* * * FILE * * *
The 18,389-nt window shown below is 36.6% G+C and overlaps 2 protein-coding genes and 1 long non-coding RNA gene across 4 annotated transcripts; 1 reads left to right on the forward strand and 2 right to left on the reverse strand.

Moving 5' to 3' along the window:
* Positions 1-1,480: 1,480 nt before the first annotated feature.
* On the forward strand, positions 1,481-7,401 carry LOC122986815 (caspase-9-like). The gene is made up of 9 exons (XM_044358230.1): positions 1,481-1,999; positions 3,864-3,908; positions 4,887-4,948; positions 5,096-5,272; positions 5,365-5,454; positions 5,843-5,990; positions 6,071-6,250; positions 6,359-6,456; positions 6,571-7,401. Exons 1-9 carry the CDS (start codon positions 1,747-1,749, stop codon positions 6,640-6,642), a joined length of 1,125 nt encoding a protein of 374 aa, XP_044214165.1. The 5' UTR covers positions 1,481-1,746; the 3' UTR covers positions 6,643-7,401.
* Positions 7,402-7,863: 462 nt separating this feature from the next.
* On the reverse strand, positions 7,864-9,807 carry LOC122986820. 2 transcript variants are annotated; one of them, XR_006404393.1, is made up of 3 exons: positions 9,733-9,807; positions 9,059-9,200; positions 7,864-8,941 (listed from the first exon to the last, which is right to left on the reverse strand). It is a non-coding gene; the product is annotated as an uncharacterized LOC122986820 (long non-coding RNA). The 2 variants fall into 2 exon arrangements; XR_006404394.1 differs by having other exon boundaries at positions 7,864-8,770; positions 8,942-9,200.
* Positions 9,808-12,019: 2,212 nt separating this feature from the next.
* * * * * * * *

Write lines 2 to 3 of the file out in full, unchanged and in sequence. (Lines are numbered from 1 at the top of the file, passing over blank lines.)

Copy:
Moving 5' to 3' along the window:
* Positions 1-1,480: 1,480 nt before the first annotated feature.